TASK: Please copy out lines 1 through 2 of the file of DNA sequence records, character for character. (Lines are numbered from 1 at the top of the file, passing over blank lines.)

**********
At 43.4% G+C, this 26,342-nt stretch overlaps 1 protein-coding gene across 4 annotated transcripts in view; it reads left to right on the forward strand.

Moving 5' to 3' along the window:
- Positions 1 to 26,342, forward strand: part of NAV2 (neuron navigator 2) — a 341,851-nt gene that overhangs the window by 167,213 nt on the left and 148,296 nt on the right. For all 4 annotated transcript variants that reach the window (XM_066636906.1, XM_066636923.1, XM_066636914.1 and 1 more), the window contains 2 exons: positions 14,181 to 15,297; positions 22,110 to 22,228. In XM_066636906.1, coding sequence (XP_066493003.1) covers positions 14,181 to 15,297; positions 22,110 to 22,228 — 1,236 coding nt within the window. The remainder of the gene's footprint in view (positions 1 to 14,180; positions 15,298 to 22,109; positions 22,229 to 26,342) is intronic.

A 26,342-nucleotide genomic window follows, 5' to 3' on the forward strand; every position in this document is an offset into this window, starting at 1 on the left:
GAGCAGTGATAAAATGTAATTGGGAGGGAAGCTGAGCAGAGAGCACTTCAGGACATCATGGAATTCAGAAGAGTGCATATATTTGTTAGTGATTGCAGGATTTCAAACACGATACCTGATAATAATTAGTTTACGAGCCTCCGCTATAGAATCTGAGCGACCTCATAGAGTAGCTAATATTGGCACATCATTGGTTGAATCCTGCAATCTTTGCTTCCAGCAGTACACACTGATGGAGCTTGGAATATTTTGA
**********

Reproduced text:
At 43.4% G+C, this 26,342-nt stretch overlaps 1 protein-coding gene across 4 annotated transcripts in view; it reads left to right on the forward strand.

Moving 5' to 3' along the window: